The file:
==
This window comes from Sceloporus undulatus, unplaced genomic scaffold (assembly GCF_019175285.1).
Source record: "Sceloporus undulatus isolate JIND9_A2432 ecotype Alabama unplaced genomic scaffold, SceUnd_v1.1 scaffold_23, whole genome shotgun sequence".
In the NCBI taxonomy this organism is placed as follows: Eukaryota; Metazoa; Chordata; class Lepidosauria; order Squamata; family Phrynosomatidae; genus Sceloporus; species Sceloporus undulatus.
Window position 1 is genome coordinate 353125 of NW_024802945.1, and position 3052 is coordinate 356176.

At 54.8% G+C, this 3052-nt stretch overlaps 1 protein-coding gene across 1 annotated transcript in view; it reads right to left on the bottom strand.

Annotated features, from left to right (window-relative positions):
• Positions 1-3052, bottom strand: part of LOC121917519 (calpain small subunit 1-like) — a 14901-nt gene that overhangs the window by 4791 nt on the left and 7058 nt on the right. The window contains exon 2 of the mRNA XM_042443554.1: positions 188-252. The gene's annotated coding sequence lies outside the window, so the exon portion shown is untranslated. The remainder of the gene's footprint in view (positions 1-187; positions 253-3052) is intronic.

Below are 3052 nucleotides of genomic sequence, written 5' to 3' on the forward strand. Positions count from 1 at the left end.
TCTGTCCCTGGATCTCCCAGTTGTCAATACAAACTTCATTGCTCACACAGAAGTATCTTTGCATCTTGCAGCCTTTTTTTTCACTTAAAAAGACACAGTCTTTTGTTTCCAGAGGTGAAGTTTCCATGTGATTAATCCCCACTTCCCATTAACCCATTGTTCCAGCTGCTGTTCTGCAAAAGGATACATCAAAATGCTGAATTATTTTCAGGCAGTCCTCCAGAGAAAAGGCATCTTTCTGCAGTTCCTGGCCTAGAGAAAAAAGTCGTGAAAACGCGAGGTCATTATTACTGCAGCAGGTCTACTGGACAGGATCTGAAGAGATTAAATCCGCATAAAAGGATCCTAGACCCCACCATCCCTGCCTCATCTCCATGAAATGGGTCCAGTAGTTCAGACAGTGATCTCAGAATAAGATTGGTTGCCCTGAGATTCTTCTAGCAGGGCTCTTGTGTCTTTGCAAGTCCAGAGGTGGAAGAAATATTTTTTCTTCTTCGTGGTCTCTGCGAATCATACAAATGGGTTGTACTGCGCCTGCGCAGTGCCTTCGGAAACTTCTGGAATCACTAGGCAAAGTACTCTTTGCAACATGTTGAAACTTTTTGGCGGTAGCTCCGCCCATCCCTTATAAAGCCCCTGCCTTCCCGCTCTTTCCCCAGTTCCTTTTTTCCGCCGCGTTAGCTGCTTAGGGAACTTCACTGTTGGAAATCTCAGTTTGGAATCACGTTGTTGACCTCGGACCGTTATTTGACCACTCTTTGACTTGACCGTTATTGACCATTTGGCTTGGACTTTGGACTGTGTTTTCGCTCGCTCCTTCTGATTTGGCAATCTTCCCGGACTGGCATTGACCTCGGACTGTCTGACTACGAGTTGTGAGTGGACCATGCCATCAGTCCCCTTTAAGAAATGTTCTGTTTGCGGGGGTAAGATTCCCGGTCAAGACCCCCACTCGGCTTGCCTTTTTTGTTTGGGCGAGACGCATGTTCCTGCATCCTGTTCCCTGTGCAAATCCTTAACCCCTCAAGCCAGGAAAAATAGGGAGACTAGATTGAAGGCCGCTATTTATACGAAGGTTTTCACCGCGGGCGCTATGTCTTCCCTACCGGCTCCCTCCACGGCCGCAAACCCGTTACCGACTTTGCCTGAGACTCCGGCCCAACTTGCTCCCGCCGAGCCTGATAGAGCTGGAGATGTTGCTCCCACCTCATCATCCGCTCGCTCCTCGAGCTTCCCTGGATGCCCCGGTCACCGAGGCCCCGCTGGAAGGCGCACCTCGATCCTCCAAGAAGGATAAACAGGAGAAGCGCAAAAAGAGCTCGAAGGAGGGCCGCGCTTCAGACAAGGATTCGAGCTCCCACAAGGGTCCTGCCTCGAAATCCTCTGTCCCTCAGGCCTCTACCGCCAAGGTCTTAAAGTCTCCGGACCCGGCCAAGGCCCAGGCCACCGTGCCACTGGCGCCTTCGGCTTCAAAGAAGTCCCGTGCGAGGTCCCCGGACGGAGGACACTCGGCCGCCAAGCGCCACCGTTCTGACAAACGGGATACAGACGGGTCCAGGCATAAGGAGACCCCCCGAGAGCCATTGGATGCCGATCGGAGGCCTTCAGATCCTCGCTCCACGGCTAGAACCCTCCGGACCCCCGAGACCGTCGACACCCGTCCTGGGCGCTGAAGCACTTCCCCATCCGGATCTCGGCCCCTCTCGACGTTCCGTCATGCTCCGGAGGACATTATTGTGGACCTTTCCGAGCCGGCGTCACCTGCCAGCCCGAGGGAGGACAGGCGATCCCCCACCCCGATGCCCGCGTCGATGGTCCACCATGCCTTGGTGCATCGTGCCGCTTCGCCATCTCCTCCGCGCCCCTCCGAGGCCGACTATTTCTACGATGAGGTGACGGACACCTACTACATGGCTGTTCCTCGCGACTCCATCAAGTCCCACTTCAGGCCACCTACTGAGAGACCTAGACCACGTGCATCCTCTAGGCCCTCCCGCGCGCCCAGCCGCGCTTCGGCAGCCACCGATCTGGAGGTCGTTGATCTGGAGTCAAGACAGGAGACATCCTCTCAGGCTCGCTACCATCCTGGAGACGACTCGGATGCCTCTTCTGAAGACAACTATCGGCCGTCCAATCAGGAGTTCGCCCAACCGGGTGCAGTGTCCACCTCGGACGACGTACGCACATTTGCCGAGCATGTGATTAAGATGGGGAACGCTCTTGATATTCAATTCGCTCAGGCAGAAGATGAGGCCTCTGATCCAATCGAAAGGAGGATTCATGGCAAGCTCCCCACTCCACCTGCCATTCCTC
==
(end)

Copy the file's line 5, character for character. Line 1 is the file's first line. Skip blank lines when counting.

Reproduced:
At 54.8% G+C, this 3052-nt stretch overlaps 1 protein-coding gene across 1 annotated transcript in view; it reads right to left on the bottom strand.